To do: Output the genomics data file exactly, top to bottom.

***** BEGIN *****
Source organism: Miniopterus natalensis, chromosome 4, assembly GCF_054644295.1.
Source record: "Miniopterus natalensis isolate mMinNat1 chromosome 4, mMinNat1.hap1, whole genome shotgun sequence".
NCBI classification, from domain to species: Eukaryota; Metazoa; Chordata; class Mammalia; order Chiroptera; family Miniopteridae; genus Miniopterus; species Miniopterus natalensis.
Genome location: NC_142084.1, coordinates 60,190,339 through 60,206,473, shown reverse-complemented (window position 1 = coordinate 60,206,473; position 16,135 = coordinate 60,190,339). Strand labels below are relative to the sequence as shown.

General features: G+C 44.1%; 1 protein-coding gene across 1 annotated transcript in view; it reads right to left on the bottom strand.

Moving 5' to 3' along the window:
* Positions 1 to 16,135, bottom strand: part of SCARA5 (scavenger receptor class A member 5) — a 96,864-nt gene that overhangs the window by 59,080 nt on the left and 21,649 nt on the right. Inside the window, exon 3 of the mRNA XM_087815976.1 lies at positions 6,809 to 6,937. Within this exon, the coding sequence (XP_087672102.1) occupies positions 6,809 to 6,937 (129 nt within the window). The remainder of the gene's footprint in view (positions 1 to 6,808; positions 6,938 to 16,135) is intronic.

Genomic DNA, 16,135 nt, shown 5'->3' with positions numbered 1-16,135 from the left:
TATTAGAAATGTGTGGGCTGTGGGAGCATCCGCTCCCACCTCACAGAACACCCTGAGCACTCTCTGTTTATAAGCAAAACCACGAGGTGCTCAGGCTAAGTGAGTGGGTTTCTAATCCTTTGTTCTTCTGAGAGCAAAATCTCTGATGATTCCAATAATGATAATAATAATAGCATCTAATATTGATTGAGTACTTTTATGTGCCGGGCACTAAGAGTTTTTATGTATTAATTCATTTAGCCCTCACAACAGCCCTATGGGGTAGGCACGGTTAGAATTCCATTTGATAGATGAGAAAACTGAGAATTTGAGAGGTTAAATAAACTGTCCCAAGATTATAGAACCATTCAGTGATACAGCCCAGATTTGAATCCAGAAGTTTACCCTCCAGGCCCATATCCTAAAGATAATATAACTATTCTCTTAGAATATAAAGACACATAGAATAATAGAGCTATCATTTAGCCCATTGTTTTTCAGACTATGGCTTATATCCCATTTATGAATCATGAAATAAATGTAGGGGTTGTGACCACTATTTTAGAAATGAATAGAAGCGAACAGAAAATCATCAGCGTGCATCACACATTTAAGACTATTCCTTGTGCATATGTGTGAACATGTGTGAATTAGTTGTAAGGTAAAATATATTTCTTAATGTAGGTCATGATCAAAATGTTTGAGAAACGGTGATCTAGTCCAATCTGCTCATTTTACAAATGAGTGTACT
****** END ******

Source organism: Miniopterus natalensis, chromosome 4, assembly GCF_054644295.1.
Source record: "Miniopterus natalensis isolate mMinNat1 chromosome 4, mMinNat1.hap1, whole genome shotgun sequence".
NCBI classification, from domain to species: Eukaryota; Metazoa; Chordata; class Mammalia; order Chiroptera; family Miniopteridae; genus Miniopterus; species Miniopterus natalensis.
Genome location: NC_142084.1, coordinates 60,190,339 through 60,206,473, shown reverse-complemented (window position 1 = coordinate 60,206,473; position 16,135 = coordinate 60,190,339). Strand labels below are relative to the sequence as shown.

General features: G+C 44.1%; 1 protein-coding gene across 1 annotated transcript in view; it reads right to left on the bottom strand.

Moving 5' to 3' along the window:
* Positions 1 to 16,135, bottom strand: part of SCARA5 (scavenger receptor class A member 5) — a 96,864-nt gene that overhangs the window by 59,080 nt on the left and 21,649 nt on the right. Inside the window, exon 3 of the mRNA XM_087815976.1 lies at positions 6,809 to 6,937. Within this exon, the coding sequence (XP_087672102.1) occupies positions 6,809 to 6,937 (129 nt within the window). The remainder of the gene's footprint in view (positions 1 to 6,808; positions 6,938 to 16,135) is intronic.

Genomic DNA, 16,135 nt, shown 5'->3' with positions numbered 1-16,135 from the left:
TATTAGAAATGTGTGGGCTGTGGGAGCATCCGCTCCCACCTCACAGAACACCCTGAGCACTCTCTGTTTATAAGCAAAACCACGAGGTGCTCAGGCTAAGTGAGTGGGTTTCTAATCCTTTGTTCTTCTGAGAGCAAAATCTCTGATGATTCCAATAATGATAATAATAATAGCATCTAATATTGATTGAGTACTTTTATGTGCCGGGCACTAAGAGTTTTTATGTATTAATTCATTTAGCCCTCACAACAGCCCTATGGGGTAGGCACGGTTAGAATTCCATTTGATAGATGAGAAAACTGAGAATTTGAGAGGTTAAATAAACTGTCCCAAGATTATAGAACCATTCAGTGATACAGCCCAGATTTGAATCCAGAAGTTTACCCTCCAGGCCCATATCCTAAAGATAATATAACTATTCTCTTAGAATATAAAGACACATAGAATAATAGAGCTATCATTTAGCCCATTGTTTTTCAGACTATGGCTTATATCCCATTTATGAATCATGAAATAAATGTAGGGGTTGTGACCACTATTTTAGAAATGAATAGAAGCGAACAGAAAATCATCAGCGTGCATCACACATTTAAGACTATTCCTTGTGCATATGTGTGAACATGTGTGAATTAGTTGTAAGGTAAAATATATTTCTTAATGTAGGTCATGATCAAAATGTTTGAGAAACGGTGATCTAGTCCAATCTGCTCATTTTACAAATGAGTGTACT